Gallery: Cutting Cattail at Alpena Wildlife Sanctuary

Huron Pines AmeriCorps members and staff were among 25 volunteers working in chest-deep water to remove invasive cattail from Alpena Wildlife Sanctuary on Friday, June 25. They joined community volunteers, wetland restoration crew from Loyola University, and board members for the sanctuary and Thunder Bay River Center in clearing narrow-leaf cattail from the kayak launch … More Gallery: Cutting Cattail at Alpena Wildlife Sanctuary

Take on Invasives: Garlic Mustard

Picture a carpet of vegetation so dense that your legs become lost in a sea of green as you wade through the forest. The woodland wildflowers that used to bloom here are no more, lost to a flood of invasive plants. Gone too are the diverse insects that once clamored over every blossom and propagated those beloved native flowers. What’s left are trees and an understory of nothing but garlic mustard. … More Take on Invasives: Garlic Mustard

Take on Invasives: Japanese barberry

In areas where it takes hold, Japanese barberry outcompetes every other plant. This means the flowers, trees and shrubs that provide pollen, nutrients and habitat which support native wildlife don’t have a chance to grow. Left unmanaged, barberry forms a thicket, upwards of 6 feet tall, of snarled and thorny branches. Once it spreads, it grows without interference because its thorns keep deer and other wildlife at bay. … More Take on Invasives: Japanese barberry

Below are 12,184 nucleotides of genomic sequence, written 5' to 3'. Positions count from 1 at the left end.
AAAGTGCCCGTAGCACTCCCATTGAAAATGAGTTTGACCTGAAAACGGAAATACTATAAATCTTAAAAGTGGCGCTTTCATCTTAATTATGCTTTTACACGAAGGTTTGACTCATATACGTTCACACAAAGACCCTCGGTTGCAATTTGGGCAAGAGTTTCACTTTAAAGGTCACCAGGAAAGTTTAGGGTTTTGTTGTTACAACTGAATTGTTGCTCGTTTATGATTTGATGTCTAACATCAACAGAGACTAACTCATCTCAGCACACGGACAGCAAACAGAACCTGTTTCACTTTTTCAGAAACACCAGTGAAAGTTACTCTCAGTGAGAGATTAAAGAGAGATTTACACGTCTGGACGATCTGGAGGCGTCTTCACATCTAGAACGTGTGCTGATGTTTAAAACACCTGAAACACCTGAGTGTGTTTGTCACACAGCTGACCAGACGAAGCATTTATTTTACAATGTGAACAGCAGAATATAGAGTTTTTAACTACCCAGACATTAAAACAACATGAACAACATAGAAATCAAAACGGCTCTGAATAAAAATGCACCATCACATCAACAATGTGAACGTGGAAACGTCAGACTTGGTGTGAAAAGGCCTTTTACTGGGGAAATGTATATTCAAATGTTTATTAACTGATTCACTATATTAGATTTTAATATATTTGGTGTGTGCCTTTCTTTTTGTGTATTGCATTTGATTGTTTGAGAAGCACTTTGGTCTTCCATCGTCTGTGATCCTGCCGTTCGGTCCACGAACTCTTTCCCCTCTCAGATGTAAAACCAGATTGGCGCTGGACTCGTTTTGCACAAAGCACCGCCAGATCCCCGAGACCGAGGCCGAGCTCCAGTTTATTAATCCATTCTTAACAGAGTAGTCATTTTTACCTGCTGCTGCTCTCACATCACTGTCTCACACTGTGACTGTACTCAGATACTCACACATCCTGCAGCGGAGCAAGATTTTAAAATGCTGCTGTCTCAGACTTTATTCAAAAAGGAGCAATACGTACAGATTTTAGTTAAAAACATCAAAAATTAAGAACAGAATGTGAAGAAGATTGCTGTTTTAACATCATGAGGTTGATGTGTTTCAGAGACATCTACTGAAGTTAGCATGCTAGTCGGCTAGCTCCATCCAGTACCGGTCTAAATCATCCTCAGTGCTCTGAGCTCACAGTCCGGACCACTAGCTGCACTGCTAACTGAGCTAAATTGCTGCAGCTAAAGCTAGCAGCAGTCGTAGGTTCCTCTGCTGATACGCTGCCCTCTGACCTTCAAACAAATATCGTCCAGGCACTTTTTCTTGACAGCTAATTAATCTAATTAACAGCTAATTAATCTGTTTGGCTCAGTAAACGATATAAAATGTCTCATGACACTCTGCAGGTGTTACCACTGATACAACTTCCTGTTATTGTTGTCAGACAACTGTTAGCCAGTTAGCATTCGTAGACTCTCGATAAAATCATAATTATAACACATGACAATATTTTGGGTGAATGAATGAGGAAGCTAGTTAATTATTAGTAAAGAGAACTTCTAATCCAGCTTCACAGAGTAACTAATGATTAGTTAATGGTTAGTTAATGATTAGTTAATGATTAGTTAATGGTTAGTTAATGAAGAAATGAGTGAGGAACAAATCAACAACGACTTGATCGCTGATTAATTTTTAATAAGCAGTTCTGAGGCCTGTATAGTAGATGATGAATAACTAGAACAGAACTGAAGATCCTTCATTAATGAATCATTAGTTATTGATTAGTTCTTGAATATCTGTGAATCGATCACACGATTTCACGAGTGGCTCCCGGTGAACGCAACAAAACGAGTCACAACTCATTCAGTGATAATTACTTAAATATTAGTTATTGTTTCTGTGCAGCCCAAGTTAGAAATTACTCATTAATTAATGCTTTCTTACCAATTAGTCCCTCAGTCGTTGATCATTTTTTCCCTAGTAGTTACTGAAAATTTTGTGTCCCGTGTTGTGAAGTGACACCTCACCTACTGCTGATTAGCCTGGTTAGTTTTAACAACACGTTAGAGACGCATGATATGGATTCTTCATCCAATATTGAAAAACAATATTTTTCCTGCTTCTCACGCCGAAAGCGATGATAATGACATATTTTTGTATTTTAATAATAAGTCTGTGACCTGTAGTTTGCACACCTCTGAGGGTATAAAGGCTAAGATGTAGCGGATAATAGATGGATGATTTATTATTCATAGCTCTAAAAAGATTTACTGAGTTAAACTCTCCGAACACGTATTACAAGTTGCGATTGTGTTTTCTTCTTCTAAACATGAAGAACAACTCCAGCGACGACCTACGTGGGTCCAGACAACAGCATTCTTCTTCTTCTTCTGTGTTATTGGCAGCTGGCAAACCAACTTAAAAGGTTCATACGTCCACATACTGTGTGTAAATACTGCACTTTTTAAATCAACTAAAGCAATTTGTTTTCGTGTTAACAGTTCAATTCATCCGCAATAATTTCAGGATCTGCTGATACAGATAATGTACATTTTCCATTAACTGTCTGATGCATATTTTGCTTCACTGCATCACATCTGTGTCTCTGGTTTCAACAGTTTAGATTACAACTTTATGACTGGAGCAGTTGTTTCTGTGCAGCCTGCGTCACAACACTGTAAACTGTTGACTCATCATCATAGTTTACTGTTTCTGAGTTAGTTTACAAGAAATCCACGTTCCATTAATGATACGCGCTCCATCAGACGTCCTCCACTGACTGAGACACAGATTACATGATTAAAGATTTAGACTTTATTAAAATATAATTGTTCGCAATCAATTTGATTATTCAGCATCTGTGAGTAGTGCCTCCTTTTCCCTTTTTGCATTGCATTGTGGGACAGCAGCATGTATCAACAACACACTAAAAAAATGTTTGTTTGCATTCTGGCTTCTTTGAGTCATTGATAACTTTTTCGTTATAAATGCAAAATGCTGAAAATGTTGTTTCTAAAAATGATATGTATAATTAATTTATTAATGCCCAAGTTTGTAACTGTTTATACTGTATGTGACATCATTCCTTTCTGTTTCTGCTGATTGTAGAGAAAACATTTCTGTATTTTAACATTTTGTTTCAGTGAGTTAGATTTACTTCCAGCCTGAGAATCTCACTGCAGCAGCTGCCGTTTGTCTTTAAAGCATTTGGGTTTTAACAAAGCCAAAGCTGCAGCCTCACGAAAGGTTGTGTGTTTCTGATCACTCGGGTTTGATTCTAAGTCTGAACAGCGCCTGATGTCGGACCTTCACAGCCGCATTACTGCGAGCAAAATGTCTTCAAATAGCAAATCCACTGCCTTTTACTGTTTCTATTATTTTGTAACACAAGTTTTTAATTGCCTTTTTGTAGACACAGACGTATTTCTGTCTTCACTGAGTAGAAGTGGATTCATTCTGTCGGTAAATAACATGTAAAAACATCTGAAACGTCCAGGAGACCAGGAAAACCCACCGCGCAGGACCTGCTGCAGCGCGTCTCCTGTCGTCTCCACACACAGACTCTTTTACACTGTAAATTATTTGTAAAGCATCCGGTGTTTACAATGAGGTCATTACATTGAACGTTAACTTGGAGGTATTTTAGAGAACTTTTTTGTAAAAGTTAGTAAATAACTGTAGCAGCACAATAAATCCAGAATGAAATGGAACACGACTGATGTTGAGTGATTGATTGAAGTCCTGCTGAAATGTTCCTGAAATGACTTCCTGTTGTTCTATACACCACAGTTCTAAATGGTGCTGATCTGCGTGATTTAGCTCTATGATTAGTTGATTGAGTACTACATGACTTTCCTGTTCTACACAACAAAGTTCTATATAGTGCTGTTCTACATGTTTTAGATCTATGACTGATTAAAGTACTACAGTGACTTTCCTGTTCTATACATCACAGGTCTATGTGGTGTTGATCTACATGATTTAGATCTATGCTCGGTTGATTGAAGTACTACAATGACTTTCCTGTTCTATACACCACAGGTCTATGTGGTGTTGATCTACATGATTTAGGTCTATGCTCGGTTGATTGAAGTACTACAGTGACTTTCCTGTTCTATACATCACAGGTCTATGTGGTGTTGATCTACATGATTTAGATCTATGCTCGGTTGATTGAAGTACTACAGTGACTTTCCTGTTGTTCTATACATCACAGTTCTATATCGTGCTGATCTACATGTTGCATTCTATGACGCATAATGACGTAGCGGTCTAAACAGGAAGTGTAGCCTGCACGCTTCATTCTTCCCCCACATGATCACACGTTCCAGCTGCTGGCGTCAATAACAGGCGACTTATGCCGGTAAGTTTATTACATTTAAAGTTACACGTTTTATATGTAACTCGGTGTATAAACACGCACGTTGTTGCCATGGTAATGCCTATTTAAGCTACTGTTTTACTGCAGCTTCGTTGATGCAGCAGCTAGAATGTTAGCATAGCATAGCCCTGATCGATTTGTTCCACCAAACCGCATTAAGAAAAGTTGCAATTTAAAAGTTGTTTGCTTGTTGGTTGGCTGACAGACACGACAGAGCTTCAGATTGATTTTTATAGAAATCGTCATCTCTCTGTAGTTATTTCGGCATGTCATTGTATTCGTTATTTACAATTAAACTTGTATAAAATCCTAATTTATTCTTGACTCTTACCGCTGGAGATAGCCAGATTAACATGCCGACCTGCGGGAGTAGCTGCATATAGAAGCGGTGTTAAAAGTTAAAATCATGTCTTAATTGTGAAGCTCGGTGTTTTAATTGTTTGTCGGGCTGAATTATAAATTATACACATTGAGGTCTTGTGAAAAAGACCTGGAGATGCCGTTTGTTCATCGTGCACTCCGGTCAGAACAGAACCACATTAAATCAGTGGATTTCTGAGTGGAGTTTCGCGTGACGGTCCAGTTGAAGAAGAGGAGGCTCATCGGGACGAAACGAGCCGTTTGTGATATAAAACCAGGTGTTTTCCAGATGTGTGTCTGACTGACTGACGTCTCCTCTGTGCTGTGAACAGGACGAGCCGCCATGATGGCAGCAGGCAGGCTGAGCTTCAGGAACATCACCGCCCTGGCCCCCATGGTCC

Q&A with Huron Pines AmeriCorps Member Nicolas Theisen

This is the fourth and final in a series of conversations with our 2020 Huron Pines AmeriCorps members. We talk highlights, takeaways, and what their average days have been like in a not-so-average service year. Ever drawn to water, Nick Theisen relished the days he spent monitoring the quality of Northern Michigan streams by collecting and identifying aquatic insects. … More Q&A with Huron Pines AmeriCorps Member Nicolas Theisen

Our Wildflower: Protecting the Rare Habitat of the Dwarf Lake Iris

The official wildflower of the Great Lakes State is right at home anywhere it can get its feet wet along the rocky coast of Northern Lake Huron, but those places are getting harder to come by. This pint-sized perennial is known for its deep blue flowers that emerge mere inches above the ground for a fleeting few weeks in May and June. It’s a bit of a miracle this fragile flower exists at all. … More Our Wildflower: Protecting the Rare Habitat of the Dwarf Lake Iris